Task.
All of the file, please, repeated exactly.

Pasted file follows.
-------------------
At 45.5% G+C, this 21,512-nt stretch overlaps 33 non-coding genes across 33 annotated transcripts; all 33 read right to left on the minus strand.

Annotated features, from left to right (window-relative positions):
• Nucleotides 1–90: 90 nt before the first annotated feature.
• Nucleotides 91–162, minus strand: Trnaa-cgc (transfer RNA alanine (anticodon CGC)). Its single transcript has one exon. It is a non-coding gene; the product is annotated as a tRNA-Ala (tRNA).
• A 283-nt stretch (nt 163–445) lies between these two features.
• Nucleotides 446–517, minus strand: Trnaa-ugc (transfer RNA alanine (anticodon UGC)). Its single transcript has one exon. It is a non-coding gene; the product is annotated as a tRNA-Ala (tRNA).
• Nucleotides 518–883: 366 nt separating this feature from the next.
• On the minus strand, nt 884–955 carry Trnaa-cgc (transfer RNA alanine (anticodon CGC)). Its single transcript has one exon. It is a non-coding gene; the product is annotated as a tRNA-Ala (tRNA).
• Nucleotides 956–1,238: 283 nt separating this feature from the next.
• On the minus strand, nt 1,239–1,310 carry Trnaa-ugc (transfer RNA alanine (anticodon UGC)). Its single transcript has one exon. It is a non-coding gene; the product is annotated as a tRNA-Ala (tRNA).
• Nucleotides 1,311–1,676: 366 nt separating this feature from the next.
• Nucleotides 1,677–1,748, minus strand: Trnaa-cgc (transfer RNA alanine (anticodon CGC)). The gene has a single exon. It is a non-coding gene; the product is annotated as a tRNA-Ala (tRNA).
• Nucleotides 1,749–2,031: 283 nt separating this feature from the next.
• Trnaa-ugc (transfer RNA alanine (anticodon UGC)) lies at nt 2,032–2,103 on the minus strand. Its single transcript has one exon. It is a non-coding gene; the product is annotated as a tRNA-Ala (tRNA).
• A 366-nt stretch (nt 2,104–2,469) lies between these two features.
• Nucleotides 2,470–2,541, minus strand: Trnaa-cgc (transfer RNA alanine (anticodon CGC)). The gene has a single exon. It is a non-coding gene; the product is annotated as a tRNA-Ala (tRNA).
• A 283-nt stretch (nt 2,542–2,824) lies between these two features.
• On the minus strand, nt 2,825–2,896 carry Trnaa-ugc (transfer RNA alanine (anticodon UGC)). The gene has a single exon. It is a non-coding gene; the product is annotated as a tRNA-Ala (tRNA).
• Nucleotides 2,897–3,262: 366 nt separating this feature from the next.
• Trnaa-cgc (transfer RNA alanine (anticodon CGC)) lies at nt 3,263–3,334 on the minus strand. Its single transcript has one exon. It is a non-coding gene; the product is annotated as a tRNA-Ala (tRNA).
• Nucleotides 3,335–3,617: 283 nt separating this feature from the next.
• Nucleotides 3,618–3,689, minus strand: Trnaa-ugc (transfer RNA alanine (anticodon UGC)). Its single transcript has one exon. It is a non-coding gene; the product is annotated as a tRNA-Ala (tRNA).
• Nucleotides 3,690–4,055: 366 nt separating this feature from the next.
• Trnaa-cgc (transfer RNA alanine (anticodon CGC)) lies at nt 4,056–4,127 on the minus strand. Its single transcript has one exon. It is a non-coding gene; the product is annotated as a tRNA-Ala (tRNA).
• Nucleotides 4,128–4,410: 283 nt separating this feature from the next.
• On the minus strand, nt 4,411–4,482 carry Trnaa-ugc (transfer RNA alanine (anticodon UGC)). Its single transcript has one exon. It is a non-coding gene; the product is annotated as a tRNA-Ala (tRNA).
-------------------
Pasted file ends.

At 45.5% G+C, this 21,512-nt stretch overlaps 33 non-coding genes across 33 annotated transcripts; all 33 read right to left on the minus strand.

Annotated features, from left to right (window-relative positions):
• Nucleotides 1–90: 90 nt before the first annotated feature.
• Nucleotides 91–162, minus strand: Trnaa-cgc (transfer RNA alanine (anticodon CGC)). Its single transcript has one exon. It is a non-coding gene; the product is annotated as a tRNA-Ala (tRNA).
• A 283-nt stretch (nt 163–445) lies between these two features.
• Nucleotides 446–517, minus strand: Trnaa-ugc (transfer RNA alanine (anticodon UGC)). Its single transcript has one exon. It is a non-coding gene; the product is annotated as a tRNA-Ala (tRNA).
• Nucleotides 518–883: 366 nt separating this feature from the next.
• On the minus strand, nt 884–955 carry Trnaa-cgc (transfer RNA alanine (anticodon CGC)). Its single transcript has one exon. It is a non-coding gene; the product is annotated as a tRNA-Ala (tRNA).
• Nucleotides 956–1,238: 283 nt separating this feature from the next.
• On the minus strand, nt 1,239–1,310 carry Trnaa-ugc (transfer RNA alanine (anticodon UGC)). Its single transcript has one exon. It is a non-coding gene; the product is annotated as a tRNA-Ala (tRNA).
• Nucleotides 1,311–1,676: 366 nt separating this feature from the next.
• Nucleotides 1,677–1,748, minus strand: Trnaa-cgc (transfer RNA alanine (anticodon CGC)). The gene has a single exon. It is a non-coding gene; the product is annotated as a tRNA-Ala (tRNA).
• Nucleotides 1,749–2,031: 283 nt separating this feature from the next.
• Trnaa-ugc (transfer RNA alanine (anticodon UGC)) lies at nt 2,032–2,103 on the minus strand. Its single transcript has one exon. It is a non-coding gene; the product is annotated as a tRNA-Ala (tRNA).
• A 366-nt stretch (nt 2,104–2,469) lies between these two features.
• Nucleotides 2,470–2,541, minus strand: Trnaa-cgc (transfer RNA alanine (anticodon CGC)). The gene has a single exon. It is a non-coding gene; the product is annotated as a tRNA-Ala (tRNA).
• A 283-nt stretch (nt 2,542–2,824) lies between these two features.
• On the minus strand, nt 2,825–2,896 carry Trnaa-ugc (transfer RNA alanine (anticodon UGC)). The gene has a single exon. It is a non-coding gene; the product is annotated as a tRNA-Ala (tRNA).
• Nucleotides 2,897–3,262: 366 nt separating this feature from the next.
• Trnaa-cgc (transfer RNA alanine (anticodon CGC)) lies at nt 3,263–3,334 on the minus strand. Its single transcript has one exon. It is a non-coding gene; the product is annotated as a tRNA-Ala (tRNA).
• Nucleotides 3,335–3,617: 283 nt separating this feature from the next.
• Nucleotides 3,618–3,689, minus strand: Trnaa-ugc (transfer RNA alanine (anticodon UGC)). Its single transcript has one exon. It is a non-coding gene; the product is annotated as a tRNA-Ala (tRNA).
• Nucleotides 3,690–4,055: 366 nt separating this feature from the next.
• Trnaa-cgc (transfer RNA alanine (anticodon CGC)) lies at nt 4,056–4,127 on the minus strand. Its single transcript has one exon. It is a non-coding gene; the product is annotated as a tRNA-Ala (tRNA).
• Nucleotides 4,128–4,410: 283 nt separating this feature from the next.
• On the minus strand, nt 4,411–4,482 carry Trnaa-ugc (transfer RNA alanine (anticodon UGC)). Its single transcript has one exon. It is a non-coding gene; the product is annotated as a tRNA-Ala (tRNA).